On October 29, 2018, the federal government introduced the 884-page omnibus Budget Implementation Act, 2018, No. 2, as Bill C-86. The bill received Royal Assent on December 13, 2018, with very few amendments and after very little debate. In addition to all of the budget measures, this act also made substantial amendments to IP law in Canada. This bulletin will briefly summarize the major changes to the Patent Act.
Bill C-86 adds two new sections to the Patent Act with regard to Standard-Essential Patents (SEPs). SEPs are typically directed towards technology that needs to comply with industry standards, such as Wi-Fi, USB ports and Bluetooth. Under new section 52.1, licensing commitments relating to SEPs will be binding on subsequent patentees. However, the new amendments do not specifically define what does or does not constitute an SEP or a licencing commitment. Section 52.2 puts these definitions to the Governor in Council to set out in the regulations.
In addition, these provisions refer to both patents and certificates of supplementary protection (CSPs). CSPs are only available for certain limited types of patents relating to medicines, and are subject to strict eligibility conditions. Standards have not been applicable to medicines in the past. Thus, developments with respect to CSPs and SEPs will need to be followed.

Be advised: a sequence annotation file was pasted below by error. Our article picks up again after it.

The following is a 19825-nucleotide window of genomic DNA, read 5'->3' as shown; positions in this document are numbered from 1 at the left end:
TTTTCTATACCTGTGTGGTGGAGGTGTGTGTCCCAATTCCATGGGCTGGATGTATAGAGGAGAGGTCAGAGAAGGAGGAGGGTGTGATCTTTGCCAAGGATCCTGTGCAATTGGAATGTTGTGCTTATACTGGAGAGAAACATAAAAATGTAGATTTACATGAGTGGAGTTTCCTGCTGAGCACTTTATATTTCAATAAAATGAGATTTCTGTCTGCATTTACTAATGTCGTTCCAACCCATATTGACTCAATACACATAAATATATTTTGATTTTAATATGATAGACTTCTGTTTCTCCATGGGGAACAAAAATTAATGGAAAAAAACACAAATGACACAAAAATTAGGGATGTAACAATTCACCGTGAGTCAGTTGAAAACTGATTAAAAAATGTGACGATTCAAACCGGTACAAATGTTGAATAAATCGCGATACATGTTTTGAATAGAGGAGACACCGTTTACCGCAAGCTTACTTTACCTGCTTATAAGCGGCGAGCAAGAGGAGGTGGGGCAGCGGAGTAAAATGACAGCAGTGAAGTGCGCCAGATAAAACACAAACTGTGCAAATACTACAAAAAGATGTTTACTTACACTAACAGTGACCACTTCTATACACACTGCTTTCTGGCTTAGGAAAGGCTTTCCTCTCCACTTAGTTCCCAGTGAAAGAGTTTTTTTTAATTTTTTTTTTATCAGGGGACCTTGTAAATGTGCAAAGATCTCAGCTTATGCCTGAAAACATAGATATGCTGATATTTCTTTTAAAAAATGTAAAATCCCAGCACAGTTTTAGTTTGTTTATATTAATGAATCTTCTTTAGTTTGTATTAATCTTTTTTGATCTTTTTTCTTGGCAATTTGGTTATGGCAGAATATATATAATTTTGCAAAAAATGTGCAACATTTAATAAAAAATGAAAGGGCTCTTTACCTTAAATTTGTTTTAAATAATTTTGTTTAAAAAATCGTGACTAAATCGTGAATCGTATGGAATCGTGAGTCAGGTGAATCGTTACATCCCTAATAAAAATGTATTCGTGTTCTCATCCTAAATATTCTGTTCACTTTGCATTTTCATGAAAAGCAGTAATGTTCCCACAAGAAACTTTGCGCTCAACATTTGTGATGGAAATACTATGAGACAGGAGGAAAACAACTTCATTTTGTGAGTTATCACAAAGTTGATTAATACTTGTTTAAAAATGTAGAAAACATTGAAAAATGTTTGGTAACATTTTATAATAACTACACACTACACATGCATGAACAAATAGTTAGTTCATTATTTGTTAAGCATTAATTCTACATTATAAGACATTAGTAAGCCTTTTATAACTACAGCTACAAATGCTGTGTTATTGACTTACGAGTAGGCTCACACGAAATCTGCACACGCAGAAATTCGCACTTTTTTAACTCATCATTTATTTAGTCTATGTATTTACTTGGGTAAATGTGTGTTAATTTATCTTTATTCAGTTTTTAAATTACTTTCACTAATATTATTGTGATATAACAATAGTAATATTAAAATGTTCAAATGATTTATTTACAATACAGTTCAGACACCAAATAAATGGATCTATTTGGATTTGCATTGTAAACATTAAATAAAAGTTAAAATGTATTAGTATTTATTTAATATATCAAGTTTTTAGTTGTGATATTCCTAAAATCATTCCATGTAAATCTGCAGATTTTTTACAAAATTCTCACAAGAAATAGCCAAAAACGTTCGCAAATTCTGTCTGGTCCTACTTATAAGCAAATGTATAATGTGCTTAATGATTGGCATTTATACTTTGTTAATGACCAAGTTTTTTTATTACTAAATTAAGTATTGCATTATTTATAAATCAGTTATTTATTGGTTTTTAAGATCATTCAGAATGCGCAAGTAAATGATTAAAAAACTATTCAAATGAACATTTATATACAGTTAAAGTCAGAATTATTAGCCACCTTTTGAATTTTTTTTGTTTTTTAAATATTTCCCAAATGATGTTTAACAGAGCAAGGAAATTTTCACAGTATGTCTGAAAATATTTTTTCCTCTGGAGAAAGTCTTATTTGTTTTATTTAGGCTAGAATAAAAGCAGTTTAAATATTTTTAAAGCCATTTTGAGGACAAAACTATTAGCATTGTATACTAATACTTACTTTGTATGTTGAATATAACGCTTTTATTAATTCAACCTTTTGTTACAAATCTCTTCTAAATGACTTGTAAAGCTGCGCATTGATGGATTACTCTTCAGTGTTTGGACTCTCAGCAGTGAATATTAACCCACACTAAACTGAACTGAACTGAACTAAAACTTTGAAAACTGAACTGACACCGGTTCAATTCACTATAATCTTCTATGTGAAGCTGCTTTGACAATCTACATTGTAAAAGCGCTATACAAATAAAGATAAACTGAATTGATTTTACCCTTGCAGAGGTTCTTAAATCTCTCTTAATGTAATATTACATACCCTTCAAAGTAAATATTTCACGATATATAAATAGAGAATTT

The transitional provision for section 52.1 indicates that the section will apply in respect of any action or proceeding that has not been finally disposed of on the coming into force of that section.
File Wrapper Estoppel
Bill C-86 introduces new section 53.1 which brings file wrapper estoppel into Canadian law. The Supreme Court of Canada had rejected file wrapper estoppel as being inconsistent with purposive construction of claims. However, this statutory amendment overrides that jurisprudence, stating that written communications between the patent applicant or patentee and the commissioner, patent office, or re-examination board can be introduced into evidence to rebut any representation made by the patentee as to claim construction. These communications are inclusive of disclaimers made in respect of a patent, the prosecution of the patent application, and any requests for re-examination in respect of a patent.
The prosecution history of a divisional application is deemed to include that of the original application before the divisional was filed. As well, the prosecution history of a re-issued patent is deemed to include both the application of the original surrendered patent and the application for re-issuance. Therefore, all prosecution history will now be admissible as evidence before the court for claims construction.